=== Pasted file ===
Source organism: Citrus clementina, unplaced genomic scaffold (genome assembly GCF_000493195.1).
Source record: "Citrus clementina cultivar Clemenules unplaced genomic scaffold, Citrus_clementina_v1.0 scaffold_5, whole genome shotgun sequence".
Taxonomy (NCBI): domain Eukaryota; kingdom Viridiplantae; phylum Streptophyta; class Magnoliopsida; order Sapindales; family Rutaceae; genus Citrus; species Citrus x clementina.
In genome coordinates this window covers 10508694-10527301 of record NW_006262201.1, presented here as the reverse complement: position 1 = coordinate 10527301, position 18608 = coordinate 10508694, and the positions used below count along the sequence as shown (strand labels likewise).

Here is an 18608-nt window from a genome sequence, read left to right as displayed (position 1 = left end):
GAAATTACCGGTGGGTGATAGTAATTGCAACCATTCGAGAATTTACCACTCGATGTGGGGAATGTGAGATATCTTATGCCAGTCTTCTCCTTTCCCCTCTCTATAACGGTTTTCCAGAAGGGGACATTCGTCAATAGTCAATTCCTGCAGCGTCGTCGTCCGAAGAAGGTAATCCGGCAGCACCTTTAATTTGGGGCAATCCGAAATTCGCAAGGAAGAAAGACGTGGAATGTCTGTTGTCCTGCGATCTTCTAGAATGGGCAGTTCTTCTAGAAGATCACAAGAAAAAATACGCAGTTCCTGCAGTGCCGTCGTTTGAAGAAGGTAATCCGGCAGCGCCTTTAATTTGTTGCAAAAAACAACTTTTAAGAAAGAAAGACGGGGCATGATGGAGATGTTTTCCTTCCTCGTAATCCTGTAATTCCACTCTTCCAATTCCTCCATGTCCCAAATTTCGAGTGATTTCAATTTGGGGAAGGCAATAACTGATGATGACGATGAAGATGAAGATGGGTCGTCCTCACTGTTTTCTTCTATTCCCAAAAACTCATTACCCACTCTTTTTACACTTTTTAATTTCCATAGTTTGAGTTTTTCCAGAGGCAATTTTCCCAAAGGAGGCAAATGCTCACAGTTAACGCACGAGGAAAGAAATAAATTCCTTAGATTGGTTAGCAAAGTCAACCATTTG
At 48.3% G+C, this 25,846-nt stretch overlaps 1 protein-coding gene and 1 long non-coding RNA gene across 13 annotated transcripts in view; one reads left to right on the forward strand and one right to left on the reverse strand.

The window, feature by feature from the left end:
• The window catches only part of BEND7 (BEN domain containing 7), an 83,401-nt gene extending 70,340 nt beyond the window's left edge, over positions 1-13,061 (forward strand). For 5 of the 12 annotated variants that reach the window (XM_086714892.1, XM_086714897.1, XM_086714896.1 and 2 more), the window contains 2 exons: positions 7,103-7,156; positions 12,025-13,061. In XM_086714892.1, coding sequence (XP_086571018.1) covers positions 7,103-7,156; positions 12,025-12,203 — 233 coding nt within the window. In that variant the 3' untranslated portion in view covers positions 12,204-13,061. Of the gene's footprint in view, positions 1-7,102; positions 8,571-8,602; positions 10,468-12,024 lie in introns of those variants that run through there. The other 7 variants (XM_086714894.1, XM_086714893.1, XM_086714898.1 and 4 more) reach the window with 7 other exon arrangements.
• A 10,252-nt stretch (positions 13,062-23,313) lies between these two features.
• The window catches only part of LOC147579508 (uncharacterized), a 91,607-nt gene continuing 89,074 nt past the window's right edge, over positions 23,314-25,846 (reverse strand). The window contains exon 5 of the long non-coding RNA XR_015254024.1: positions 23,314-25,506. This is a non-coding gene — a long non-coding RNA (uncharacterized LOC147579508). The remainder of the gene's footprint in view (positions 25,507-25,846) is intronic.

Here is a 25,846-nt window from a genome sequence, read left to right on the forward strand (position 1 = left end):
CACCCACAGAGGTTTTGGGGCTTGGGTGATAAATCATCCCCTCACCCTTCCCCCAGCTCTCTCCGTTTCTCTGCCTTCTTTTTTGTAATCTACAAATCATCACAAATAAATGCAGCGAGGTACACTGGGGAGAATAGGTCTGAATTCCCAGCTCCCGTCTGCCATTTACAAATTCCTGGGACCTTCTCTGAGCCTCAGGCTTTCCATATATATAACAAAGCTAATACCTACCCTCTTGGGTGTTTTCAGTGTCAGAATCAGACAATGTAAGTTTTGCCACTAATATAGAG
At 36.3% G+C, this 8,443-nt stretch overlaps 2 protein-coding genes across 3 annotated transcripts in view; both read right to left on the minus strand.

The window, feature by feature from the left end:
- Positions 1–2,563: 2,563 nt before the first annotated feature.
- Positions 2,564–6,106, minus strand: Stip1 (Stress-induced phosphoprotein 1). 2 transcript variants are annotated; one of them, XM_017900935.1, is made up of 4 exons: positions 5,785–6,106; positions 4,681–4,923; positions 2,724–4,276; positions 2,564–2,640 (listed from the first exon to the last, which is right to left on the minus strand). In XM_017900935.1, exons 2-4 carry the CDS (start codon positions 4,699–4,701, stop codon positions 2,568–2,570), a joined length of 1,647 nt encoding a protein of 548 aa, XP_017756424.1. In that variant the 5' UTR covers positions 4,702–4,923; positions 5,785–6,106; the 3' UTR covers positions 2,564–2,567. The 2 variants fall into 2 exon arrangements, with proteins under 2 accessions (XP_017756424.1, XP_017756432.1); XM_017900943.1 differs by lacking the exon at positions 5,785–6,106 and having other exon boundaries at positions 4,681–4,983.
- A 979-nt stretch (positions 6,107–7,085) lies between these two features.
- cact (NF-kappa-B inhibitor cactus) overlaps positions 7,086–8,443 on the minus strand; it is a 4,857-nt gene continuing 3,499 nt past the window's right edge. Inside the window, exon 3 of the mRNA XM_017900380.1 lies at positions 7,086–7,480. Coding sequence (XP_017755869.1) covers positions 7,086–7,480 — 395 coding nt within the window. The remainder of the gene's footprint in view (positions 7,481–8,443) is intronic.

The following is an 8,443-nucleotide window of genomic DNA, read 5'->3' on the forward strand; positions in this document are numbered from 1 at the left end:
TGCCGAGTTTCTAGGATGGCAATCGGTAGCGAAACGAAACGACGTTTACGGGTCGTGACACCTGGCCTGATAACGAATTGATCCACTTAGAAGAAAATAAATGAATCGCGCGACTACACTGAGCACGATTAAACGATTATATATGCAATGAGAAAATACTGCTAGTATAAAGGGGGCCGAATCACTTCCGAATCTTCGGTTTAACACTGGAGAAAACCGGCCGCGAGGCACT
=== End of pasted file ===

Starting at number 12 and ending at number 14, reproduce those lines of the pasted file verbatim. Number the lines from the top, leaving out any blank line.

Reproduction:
Here is a 25,846-nt window from a genome sequence, read left to right on the forward strand (position 1 = left end):
CACCCACAGAGGTTTTGGGGCTTGGGTGATAAATCATCCCCTCACCCTTCCCCCAGCTCTCTCCGTTTCTCTGCCTTCTTTTTTGTAATCTACAAATCATCACAAATAAATGCAGCGAGGTACACTGGGGAGAATAGGTCTGAATTCCCAGCTCCCGTCTGCCATTTACAAATTCCTGGGACCTTCTCTGAGCCTCAGGCTTTCCATATATATAACAAAGCTAATACCTACCCTCTTGGGTGTTTTCAGTGTCAGAATCAGACAATGTAAGTTTTGCCACTAATATAGAG
At 36.3% G+C, this 8,443-nt stretch overlaps 2 protein-coding genes across 3 annotated transcripts in view; both read right to left on the minus strand.